Have a podcast listen – Creative Minds Out Loud:  podcast for art and Culture –  Informative and lively conversations with arts and cultural leaders. Creative Minds Out Loud is a project of the Mass Cultural Council, and is hosted by Executive Director Anita Walker. https://creativemindsoutloud.org

 

 

Cape Ann Report – Opioid Use Disorder

New episdoe of Cape Ann Report!

Cape Ann Report – Opioid Use Disorder

Maureen Aylward, Host of Cape Ann Report, talks with Damian Archer, MD, Chief Medical Officer at North Shore Community Health Gloucester Family Health, Tito Rodriguez, Care Advocate and Outreach Specialist at PAARI Gloucester Police Assisted Addiction and Recovery Initiative, and Kara Blake, Harm Reduction Program Manager at North Shore Health Project Gloucester. They talk about the opioid epidemic, the stigma, treatment of the disease, and all the options available to those struggling with the disease and their loved ones.

Webinar help for the 2019 Bruce J. Anderson Grant from the Boston Foundation

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from The Boston Foundation for the Bruce J. Anderson Foundation (BJA):

Dear friends, 

We hope you are having a great start to the new year.  We are hosting a Webinar Information Session for the Bruce J. Anderson Foundation (BJA) next Friday on January 11th at 11:00 a.m. EST.   The purpose of the Information Session is to:

  • Provide an overview of the mission and funding priorities of the BJA
  • Assist with technical questions related to the online application.

This Information Session is primarily for organizations applying for funding for the first time and/or need help submitting the proposal online. Please note that this webinar is not mandatory and attendance will not affect how your application is reviewed. Reminder: The online application is due on Friday, February 8th at 11:59 p.m. EST.  You can access it here. To attend the webinar on Friday, January 11th at 11:00 a.m. please follow the instructions below and accept the attached calendar invitation:

Join Skype Meeting

Trouble Joining? Try Skype Web App

Step 1: Dial in to the meeting: (206) 902 3250. Passcode: 587776 #

Step 2: Click “Join Skype Meeting.”

Step 3: Download the Skype for Business Meetings app and run the application by following the prompted instructions.

Best regards, Ritika Kumar, Donor Services Associate, The Boston Foundation, 75 Arlington Street, Boston, MA 02116, Ritika.Kumar@tbf.org

Prior GMG post about 2019 Grant Announcement

Mass Mudders Sleigh

My boys love this.  Nice job, Mass Mudders

What a creative and fun thing to do with their Adopt a Visibility Site!  We have always enjoyed seeing their displays at Exit 14 over the years and this one is our favorite.  I think it is so great that they put such thought and effort into what they do with their site….and my boys definitely appreciate the work that goes into it.  So, thanks to Mass Mudders!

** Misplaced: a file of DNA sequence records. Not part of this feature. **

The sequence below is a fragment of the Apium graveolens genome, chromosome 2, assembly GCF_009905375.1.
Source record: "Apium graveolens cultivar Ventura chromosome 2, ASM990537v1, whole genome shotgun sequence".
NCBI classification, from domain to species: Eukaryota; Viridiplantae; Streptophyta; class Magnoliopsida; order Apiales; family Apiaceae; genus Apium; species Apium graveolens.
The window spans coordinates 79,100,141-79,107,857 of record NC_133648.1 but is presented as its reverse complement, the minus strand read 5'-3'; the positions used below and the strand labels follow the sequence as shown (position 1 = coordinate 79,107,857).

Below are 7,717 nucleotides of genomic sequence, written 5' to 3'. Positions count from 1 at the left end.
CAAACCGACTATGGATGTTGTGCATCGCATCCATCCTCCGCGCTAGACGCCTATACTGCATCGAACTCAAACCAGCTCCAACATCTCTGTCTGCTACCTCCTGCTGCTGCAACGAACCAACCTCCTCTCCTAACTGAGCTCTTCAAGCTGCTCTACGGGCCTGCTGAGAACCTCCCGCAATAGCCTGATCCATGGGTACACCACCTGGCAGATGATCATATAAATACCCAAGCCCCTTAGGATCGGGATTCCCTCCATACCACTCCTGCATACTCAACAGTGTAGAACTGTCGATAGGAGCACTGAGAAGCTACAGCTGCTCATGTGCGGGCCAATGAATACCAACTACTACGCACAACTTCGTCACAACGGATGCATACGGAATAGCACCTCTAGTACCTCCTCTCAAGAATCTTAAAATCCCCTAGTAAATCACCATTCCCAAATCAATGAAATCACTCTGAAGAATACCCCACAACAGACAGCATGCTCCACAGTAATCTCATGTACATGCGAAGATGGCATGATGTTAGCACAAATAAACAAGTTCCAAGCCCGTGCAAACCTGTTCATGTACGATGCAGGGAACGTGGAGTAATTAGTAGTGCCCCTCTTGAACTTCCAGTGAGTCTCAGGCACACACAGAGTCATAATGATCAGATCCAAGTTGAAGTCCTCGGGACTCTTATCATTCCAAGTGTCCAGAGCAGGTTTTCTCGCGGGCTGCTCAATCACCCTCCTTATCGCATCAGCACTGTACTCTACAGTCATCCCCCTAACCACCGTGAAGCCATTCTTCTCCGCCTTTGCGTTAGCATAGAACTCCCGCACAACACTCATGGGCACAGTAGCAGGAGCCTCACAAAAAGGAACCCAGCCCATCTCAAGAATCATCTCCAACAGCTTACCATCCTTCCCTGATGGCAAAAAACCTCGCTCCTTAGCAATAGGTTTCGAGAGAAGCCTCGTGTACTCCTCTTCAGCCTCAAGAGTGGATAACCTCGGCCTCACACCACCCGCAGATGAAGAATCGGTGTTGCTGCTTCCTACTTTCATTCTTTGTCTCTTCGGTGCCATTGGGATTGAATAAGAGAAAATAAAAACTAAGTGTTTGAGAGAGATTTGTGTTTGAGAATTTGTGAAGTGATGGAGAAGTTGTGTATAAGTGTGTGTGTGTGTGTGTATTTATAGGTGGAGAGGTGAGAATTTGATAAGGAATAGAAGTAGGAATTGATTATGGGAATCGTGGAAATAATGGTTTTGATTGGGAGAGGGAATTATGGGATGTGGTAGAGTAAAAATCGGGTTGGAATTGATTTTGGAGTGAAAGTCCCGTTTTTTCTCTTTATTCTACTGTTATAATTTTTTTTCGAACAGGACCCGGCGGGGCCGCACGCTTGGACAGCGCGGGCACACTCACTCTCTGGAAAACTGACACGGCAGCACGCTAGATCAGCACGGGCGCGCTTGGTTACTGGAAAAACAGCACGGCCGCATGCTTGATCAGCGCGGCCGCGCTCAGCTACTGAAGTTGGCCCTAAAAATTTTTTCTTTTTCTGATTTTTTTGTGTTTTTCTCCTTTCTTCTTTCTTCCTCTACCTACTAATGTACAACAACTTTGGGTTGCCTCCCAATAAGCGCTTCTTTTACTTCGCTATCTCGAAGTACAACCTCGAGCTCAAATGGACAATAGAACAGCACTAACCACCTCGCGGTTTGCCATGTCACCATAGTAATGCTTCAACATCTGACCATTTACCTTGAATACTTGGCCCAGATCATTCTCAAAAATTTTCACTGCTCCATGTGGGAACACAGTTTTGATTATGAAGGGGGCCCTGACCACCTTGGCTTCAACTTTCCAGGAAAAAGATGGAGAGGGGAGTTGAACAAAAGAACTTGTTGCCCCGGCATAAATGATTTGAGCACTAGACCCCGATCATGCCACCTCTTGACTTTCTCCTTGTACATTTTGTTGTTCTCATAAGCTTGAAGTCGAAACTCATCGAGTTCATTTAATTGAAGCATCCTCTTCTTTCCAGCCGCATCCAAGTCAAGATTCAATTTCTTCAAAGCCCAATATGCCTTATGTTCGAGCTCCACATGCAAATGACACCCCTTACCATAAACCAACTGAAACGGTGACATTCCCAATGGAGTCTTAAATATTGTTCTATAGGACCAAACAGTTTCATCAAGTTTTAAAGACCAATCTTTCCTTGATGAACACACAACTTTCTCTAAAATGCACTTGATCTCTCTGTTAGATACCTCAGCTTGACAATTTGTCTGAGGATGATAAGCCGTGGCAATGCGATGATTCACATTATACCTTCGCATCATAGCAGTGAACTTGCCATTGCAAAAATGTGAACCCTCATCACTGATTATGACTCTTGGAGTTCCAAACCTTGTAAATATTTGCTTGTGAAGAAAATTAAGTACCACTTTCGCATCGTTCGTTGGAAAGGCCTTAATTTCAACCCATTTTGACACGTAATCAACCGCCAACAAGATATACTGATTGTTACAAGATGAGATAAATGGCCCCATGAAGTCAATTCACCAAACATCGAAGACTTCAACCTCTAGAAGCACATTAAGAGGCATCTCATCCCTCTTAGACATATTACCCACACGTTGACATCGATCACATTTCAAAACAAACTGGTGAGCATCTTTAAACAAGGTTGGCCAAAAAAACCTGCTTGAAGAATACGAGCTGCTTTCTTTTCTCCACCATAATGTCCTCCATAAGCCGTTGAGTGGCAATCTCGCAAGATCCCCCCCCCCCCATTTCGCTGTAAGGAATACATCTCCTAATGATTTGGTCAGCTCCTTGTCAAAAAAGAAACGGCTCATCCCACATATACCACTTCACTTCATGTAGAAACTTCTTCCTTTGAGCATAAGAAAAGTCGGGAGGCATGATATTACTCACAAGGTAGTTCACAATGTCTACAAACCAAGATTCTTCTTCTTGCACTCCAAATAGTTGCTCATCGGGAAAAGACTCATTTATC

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Art Reception for Jon Sarkin and Paul Cary Goldberg at Gloucester Marine Genomics Institute (GMGI)

 

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“Big Boy Fish Head” GMGI acquisition; Paul Cary Goldberg (L) Jon Sarkin (R)

Gloucester Marine Genomics Institute (GMGI) acquired original art by Paul Cary Goldberg and Jon Sarkin for its special new research institute headquarters on Main Street — which means they built an impressive ~~temporary~~ corporate collection from the get-go! *update 1/10/19: GMGI stresses that “these pieces are on loan, and remain property of the artists and are for sale.” Ok! So they could be a great start to a permanent collection. For a peek inside, including in-situ shots, see Kim Smith’s post about the GMGI expansion groundbreaking 

ARTIST RECEPTION JANUARY 10, 2019

Gloucester Marine Genomics Institute (GMGI) is excited to host an Artist Reception for Paul Cary Goldberg and Jon Sarkin on Thursday, January 10th from 5- 6:30pm at GMGI’s Research Institute at 417 Main Street. RSVP Please contact Ashley Destino (772.708.8266 or Ashley.destino@gmgi.org) if you’d like to join us!

UPCOMING

GMGI regularly hosts private groups, including science educators from the North Shore this January. GMGI will be announcing plans for public Open House dates in the coming weeks!

Mark your calendars: on Thursday January 24th, 2019, there’s an academy open house at the teaching facility in Blackburn (55 Blackburn Circle, Gloucester, MA.,) for the community and prospective students to learn more. Check it out!

Blowin’ In the Wind

We visited Salisbury Beach on windy New Year’s Day and noticed this guy removing his shirt and running straight into the waves. I think the people on the shoreline just happened by and were unrelated to the plunger. His name is Shawn and he told me it’s his annual tradition. Good on you, Shawn!

I was struck by the differences between this solo plunge into the wild waters at Salisbury Beach and the numerous plungers into relatively calm waters on Rocky Neck earlier in the day.